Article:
During a visit to the Detroit Zoo this summer, I asked one of the volunteers at the Outback Adventure when the Kangaroos are the most active because I ever time I visit in the summer, the kangaroos are all asleep in the shade. What she should’ve said was come back in the fall. We visited the zoo again this past weekend so Chris could experience the new penguin exhibit. We got to the river otter and he was swimming around and having fun. I knew this was a good sign because in the heat of the summer, I never even saw him. So, as we walked towards the back of the park, my hopes were rising that I might get some interesting kangaroo photos. I love the Kangaroo (and wallaby) exhibit, The Outback Adventure, because once you enter the exhibit, there are no cages, no big ditches separating you from the marsupials. They ask you to stay on the path, but the kangaroos can hop right up to you. Have you ever seen a kangaroo hop? I never knew their tail was involved, but it seemed like that’s where they get the power for their long hops!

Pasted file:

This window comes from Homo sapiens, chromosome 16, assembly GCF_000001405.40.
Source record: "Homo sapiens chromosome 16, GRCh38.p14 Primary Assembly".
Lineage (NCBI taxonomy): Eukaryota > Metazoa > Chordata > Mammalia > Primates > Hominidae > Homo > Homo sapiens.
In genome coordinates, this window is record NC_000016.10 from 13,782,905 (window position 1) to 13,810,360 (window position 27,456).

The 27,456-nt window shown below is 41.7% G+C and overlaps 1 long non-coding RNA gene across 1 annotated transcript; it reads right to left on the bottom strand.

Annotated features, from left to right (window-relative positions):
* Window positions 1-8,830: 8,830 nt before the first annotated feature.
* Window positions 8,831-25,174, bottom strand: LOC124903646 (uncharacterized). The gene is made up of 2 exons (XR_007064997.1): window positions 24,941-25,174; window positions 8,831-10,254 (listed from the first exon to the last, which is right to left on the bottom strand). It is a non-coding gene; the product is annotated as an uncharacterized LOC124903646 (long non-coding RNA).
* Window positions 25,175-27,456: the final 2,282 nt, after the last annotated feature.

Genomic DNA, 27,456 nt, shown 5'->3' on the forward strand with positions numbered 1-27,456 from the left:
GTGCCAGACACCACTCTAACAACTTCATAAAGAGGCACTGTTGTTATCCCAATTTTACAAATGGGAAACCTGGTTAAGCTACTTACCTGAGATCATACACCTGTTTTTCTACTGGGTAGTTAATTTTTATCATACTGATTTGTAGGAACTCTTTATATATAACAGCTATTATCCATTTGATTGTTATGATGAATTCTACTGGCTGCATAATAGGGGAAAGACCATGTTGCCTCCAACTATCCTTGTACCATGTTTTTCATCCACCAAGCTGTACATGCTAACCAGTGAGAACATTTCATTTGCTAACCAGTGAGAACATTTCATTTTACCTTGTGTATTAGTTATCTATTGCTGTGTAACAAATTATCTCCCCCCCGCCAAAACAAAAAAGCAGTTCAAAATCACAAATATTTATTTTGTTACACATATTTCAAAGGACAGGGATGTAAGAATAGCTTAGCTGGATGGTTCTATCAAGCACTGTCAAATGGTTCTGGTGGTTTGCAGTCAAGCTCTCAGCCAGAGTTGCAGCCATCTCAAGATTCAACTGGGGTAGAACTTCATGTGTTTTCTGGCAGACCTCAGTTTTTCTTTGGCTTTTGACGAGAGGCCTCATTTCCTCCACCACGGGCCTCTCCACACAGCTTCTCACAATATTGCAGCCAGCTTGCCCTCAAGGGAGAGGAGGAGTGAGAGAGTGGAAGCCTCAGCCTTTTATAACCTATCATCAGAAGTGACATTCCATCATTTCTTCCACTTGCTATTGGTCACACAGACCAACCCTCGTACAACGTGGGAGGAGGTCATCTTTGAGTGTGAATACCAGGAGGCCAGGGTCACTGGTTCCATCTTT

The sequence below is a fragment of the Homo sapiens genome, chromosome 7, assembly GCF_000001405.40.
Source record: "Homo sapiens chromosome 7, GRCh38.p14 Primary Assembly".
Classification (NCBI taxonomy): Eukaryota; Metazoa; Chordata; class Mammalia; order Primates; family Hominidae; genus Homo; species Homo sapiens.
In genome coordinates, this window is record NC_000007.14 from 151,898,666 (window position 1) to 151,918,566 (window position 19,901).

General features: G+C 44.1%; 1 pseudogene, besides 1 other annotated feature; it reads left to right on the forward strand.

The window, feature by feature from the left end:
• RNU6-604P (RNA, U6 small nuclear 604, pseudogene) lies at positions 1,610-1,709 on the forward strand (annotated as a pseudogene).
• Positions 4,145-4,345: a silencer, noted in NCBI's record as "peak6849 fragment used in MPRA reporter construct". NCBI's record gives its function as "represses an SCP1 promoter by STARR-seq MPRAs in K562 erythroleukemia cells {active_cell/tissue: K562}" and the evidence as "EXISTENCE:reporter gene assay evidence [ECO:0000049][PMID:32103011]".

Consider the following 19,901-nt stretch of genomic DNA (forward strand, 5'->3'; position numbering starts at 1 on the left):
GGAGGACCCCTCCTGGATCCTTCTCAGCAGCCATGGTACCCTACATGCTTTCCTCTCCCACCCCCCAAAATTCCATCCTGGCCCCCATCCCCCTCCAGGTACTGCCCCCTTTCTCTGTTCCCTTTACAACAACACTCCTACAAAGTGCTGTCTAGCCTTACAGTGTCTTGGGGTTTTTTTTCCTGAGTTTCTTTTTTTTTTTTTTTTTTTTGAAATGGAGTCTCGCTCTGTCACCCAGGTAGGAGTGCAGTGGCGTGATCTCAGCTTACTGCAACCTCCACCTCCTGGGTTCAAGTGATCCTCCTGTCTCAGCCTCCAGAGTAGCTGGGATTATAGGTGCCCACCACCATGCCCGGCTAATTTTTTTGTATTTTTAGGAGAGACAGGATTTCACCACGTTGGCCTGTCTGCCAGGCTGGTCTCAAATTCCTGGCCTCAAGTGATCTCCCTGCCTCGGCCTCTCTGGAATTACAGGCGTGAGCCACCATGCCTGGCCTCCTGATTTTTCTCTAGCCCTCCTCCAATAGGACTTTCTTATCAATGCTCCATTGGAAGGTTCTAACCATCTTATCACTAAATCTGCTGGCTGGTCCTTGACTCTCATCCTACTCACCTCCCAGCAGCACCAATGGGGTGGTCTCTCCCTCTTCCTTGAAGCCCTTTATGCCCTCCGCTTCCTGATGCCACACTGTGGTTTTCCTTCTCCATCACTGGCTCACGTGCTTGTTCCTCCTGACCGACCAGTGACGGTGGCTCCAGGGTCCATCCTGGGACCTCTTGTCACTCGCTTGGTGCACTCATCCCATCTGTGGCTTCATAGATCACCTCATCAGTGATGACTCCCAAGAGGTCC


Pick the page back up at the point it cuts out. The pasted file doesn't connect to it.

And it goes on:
About the Photo:
If you’re new to photography, a trip to the zoo is a great, low stakes, time to learn to shoot in manual. After shooting my first wedding (an outdoor ceremony with changing light conditions), I realized that I should not always be relying on Aperture Priority mode. So, I used this as a time to practice shooting in manual. I knew I would need a fast shutter speed to be able to freeze any kangaroo movement (1/320) because of that, I had my lens as wide as it would go and I still had to up my ISO to 800 even though it was the middle of the day. I kind of wish I could’ve kept those fast lenses we rented for that wedding.
Nikon D3100 with 55-200 kit lens, handheld
October 15, 2015
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